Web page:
The story of the dozens of rabbits who were seized from Brooklyn’s notorious bunny hoarder have gotten a hippy, hoppy, happy ending in Connecticut.
NYPD officers and animal-rescue workers famously raided the outdoor bunny colony of infamous Brooklyn bunny hoarder Dorota Trec, located behind the Mexico Tire Shop in Gowanus, Brooklyn, in January 2015.
Trec was found guilty of animal cruelty in 2016 and the city removed 176 rabbits. Vets who examined the bunnies found that more than two-thirds of them had “wounds, mostly from bites,” and many had contracted syphilis and skin conditions due to being kept in an unclean environment.But today, the bunnies are thriving.
CrimeFeed visited The Hop-A-Long Hollow, a nonprofit rabbit rescue located near Norwalk, Connecticut, where the rabbits are being cared for while they wait for their forever homes.
Linda Thibault, who founded the rescue in 2004, said that she currently has between 75 and 85 bunnies in her care.
Many of the Gowanus rabbits, she said, had shocking injuries when they were brought to her, including abscesses that went down to the bone.
Thibault’s organization is impressive: The rabbits are healthy, happy, and well cared-for, and the pens are exceptionally clean, especially considering the amount of work that goes into raising rabbits.Related: Police Officer Allegedly Slapped Man Who Wore Bunny Suit, Blew Air Horn
Each rabbit at the Hollow is identified by name, breed, and his or her particular personality quirks.
There’s Zipper, a large grey rabbit who happily poses for photographs. Zipper was rescued from Gowanus, and though he is friendly and loves to sit in my lap, Thibault said that Zipper has dental issues, and will need expensive dental care for the rest of his life.
Paisley, a Rex, had to wear booties in order to help the abscesses on her feet heal. In addition, Thibault said she had ear mites, a tumor in her uterus (which turned out to be noncancerous).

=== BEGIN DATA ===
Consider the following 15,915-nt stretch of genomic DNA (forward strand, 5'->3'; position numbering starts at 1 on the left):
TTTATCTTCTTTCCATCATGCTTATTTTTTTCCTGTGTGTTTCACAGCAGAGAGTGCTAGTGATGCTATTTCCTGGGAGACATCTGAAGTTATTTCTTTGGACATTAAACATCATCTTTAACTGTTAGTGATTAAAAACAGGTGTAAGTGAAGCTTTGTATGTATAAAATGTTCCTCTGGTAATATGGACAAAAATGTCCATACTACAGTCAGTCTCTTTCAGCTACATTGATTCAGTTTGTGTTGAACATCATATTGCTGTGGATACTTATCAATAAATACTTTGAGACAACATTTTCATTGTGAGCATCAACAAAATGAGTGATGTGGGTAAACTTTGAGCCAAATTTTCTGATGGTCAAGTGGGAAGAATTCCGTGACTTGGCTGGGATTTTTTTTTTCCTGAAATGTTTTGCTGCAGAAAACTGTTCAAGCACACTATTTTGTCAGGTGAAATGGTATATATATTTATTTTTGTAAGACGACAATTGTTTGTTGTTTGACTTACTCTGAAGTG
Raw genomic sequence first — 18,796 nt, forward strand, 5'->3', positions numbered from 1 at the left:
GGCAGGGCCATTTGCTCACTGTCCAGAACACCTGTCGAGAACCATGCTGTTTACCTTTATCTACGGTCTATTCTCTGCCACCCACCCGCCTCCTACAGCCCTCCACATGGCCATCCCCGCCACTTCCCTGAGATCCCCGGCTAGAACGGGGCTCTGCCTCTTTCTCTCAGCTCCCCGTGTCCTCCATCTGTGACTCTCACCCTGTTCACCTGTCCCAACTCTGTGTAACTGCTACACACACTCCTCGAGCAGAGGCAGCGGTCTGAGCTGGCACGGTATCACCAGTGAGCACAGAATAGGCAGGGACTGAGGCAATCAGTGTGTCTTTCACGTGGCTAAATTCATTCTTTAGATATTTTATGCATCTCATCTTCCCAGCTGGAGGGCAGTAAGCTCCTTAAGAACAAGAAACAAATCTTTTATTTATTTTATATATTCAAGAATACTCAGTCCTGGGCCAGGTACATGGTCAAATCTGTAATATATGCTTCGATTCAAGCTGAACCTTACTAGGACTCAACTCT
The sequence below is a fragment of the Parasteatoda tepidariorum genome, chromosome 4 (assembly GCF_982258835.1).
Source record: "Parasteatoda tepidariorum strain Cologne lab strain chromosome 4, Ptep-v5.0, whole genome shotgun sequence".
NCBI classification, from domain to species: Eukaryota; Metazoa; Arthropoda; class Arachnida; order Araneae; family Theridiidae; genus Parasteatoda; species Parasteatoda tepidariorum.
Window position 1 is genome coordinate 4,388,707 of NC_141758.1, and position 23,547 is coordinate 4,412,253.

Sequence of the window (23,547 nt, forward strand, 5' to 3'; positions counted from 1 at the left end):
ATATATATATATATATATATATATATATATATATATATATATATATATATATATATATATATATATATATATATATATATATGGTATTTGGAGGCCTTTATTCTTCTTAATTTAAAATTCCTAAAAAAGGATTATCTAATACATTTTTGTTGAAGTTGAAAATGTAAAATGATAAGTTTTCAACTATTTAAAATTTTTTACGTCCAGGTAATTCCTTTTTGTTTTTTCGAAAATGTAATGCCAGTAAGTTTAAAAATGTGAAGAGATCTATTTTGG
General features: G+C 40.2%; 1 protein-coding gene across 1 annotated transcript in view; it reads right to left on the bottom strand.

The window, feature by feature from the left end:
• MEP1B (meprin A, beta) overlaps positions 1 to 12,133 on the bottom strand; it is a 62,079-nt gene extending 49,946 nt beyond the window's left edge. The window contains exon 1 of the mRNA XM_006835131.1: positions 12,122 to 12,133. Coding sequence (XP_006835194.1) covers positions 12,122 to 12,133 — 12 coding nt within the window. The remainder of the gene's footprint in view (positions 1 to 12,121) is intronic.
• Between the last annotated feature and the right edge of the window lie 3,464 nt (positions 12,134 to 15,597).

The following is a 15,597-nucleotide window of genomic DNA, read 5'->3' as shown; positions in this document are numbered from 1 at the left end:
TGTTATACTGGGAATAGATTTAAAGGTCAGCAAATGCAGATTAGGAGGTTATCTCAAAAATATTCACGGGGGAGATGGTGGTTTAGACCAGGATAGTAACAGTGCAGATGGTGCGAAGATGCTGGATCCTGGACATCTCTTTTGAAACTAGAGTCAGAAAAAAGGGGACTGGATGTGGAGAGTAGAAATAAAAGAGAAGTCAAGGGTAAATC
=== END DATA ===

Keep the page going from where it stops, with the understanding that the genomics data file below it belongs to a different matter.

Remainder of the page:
After a few more weeks of antibiotics, Thibault hopes that she will be spayed and ready for adoption.
Beans, another adorable bunny, did not come from Gowanus. But he’s having trouble finding a permanent home due to the fact that his cute looks belie a serious biting habit.
Trec was sentenced to 45 days in jail, three years of probation, and ordered to register with the city’s Animal Abusers Registry and see a mental-health professional. She was also banned from owning animals for five years.
Incredibly, Trec continued to collect more pets. She has insisted that she’s not an animal abuser, telling the judge: “I’m not sick. I’m a very intelligent person.
Originally, Trec rescued rabbits from the slaughterhouse because she wanted to save their lives.Unfortunately, according to Thibault, the situation became so dire that “a quick death would have would have been better” for the animals than the situation the bunnies were living in.
Many of the rabbits rescued from Gowanus still remain in quarantine.
Thibault says before they leave her care, they will be spayed or neutered, given health care, and the potential owners will be provided with information about health issues specific to rabbits.
Thibault says that rabbits are wonderful pets, but laments the owners who buy them for kids as an Easter present.
She said that her rescue has been “like Grand Central Station” following the holiday, with so many people dumping unwanted pets.
“They are horrible pets for children under the age of eight, because they want to hold them in their laps and cuddle them, and many of them don’t like that,” she said.
She added that bunnies would be a good choice for an older family or young couple, and says that they make good apartment pets — provided that the new owners understand that they can chew, and take appropriate steps to make sure that they get enough exercise and rabbit-proof their property.
Thibault is looking for volunteers at Hop-A-Long Hollow, including someone who can help clean cages and help socialize rabbits.
She is also seeking donations to help the bunnies get veterinary care, and encourages anyone with questions to visit the website where they can find information on rabbit adoption, fostering, and sanctuary rabbits, or call her on (203) 247-4661.
Main photo: Beans, a bunny at Hop-A-Long Hollow [Catherine Townsend / Investigation Discovery]